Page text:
The government spending review has been supportive for science, but there is a noticeable shift towards funding for initiatives that can translate science into benefits for the end user. How to achieve this closer alignment was discussed at REAP and it was encouraging to see the appetite of farmers for greater access to scientific knowledge.
Sir Paul Nurse has just completed a significant review of UK research support in which he distinguishes between “discovery”, “applied” and “translational” science.
He makes the point that Applied Science is more goal directed than Discovery Science and is aimed at achieving specific objectives and outcomes.
However, for this to be successful he identifies two necessary conditions: firstly, that the knowledge base required for the application is sufficiently well progressed, such that effective development of the application is generally foreseeable.
And secondly, for the objectives to be well chosen, which requires understanding of the potential beneficiaries’ needs, whether societal or commercial, so that the applications being developed by the research are worthwhile.
It is to be expected that researchers in the field of agri-food – who can provide evidence that they have contacts with farmers and growers and also have an understanding of the future requirements of the industry – will be more successful with bids for future funding.
Sir Paul extends this reasoning further by highlighting the risks in translational science if the potential market is not fully understood.
The report says: “There can be a natural optimism bias whereby researchers feel that outcomes of their research are closer to application than they really are, and begin pursuing a more goal-directed approach before the state of the knowledge base is ready … the aim of translational research should be to increase the knowledge-base to determine what applications may be possible, whereupon more highly directed approaches can be taken.”
It was interesting to hear at our REAP conference about the desire of farmers and other businesses to get more involved in helping the direction of research and of gaining access to its outcomes; their involvement would meet some of Sir Paul’s recommendations. We are addressing this aspiration with the introduction of our new Research Digest.
The importance of creating good links between academics, potential collaborators and end users has also been highlighted by Innovate UK.
Chief Executive Officer Dr Ruth McKernan (right), speaking at a recent Cambridge conference, explained how Innovate UK is looking at changing its funding model, and this was also included in the spending review.
Evidence of potential follow-up funding from the private sector she said not only showed there was market demand for the technology but it also helps Innovate UK to justify its initial investment.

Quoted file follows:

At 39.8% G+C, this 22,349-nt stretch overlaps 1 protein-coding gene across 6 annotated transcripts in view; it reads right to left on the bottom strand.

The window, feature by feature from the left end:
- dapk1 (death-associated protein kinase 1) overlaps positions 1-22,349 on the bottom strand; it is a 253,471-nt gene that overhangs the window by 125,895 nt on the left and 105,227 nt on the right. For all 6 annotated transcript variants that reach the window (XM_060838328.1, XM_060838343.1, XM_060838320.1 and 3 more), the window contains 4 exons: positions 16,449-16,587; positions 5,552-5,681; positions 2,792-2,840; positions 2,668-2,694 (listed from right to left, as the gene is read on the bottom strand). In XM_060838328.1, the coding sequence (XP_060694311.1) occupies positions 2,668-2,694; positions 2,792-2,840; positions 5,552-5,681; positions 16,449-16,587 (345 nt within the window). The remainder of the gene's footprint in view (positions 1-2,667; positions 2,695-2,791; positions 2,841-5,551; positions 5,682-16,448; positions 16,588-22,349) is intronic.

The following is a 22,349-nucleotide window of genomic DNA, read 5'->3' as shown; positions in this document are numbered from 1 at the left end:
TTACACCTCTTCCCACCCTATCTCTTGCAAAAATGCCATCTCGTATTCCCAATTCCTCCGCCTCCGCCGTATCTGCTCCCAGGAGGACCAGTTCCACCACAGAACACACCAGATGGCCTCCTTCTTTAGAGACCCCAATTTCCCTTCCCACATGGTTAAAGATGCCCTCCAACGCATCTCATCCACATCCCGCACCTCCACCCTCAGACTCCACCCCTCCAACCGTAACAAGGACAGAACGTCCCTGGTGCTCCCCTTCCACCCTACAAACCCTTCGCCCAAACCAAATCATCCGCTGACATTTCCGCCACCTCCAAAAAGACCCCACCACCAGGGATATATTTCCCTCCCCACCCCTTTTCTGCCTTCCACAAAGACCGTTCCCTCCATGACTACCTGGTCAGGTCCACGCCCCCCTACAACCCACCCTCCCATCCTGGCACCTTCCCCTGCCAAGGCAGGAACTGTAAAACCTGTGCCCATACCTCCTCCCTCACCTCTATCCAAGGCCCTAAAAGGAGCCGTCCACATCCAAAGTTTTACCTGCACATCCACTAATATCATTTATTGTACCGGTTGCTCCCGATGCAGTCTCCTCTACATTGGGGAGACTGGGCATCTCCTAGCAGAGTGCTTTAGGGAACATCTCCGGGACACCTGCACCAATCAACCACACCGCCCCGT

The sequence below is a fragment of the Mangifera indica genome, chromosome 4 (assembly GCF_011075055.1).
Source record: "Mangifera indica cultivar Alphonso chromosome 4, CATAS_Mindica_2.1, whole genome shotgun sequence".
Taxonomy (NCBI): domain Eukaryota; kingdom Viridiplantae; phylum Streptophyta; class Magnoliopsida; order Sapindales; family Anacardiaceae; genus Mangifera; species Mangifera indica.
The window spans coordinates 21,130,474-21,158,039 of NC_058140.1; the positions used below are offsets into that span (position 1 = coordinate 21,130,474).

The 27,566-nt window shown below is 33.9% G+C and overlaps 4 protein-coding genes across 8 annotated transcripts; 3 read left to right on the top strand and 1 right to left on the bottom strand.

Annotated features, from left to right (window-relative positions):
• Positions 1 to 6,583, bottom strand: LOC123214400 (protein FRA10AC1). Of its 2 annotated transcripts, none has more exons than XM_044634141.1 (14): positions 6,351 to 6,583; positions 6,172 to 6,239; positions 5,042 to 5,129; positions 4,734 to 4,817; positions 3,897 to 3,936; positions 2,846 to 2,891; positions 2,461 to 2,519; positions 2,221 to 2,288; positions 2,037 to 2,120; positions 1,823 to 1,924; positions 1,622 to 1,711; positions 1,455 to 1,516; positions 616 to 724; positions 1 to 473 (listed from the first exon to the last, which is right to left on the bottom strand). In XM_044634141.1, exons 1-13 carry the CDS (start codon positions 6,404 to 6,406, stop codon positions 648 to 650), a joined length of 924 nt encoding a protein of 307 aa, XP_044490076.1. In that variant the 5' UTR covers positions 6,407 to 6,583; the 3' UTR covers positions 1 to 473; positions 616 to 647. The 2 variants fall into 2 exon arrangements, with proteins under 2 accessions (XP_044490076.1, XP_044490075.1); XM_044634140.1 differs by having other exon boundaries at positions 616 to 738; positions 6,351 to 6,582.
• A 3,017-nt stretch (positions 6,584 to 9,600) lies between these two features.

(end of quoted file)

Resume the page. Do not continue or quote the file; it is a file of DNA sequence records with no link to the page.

She gave the example that investments in low carbon initiatives have returned £10 – £28 to the economy for each £1 invested by Innovate UK. In the commercial sector plant breeding companies, agronomy service providers and other technology-based businesses are constantly innovating to maintain competitive advantage.
As a result technology developed in this way has a well-established route to market through existing value chains and the customer base benefits from new products or services designed with their needs at the forefront. But what about the publicly funded applied and translational research underway in our world-leading Universities and research institutes?
The journey of these ideas to market is slower, more expensive and usually more convoluted. Public investment is important in de-risking further investment from the private sector.
Agri-tech is no different from other sectors in experiencing the so-called “Valley of Death” where early stage ventures wanting to commercialise a product or service find themselves requiring significant capital and / or partnerships to get to market. We have been encouraged by the growing support of the investment community across the east of England for agri-tech developments.
We had a good number of investors in the audience at REAP this year to hear from early stage companies presenting in the Start-Up Showcase.
Our desire this year for the GROW Business Plan Competition is in addition to identifying the agri-entrepreneurs among UK farmers and students, we also hope to be able to encourage more researchers to think as entrepreneurs and take up the opportunities that are being offered within the Agri-Tech East ecosystem.
This includes: access to end users and potential research partners, mentoring support for business plans and concept ideas, incubation space and interested investors. This heady mix provides the perfect atmosphere for innovation – so in the words of our favourite Christmas time chef – “let’s be ‘aving you.”
Whatever you are doing over the holiday – have a good one.
Image shows Andrew Francis, Farms Manager for Elveden Estate, being interviewed at REAP by the RoCRE stand, sponsor of the Start-Up Showcase.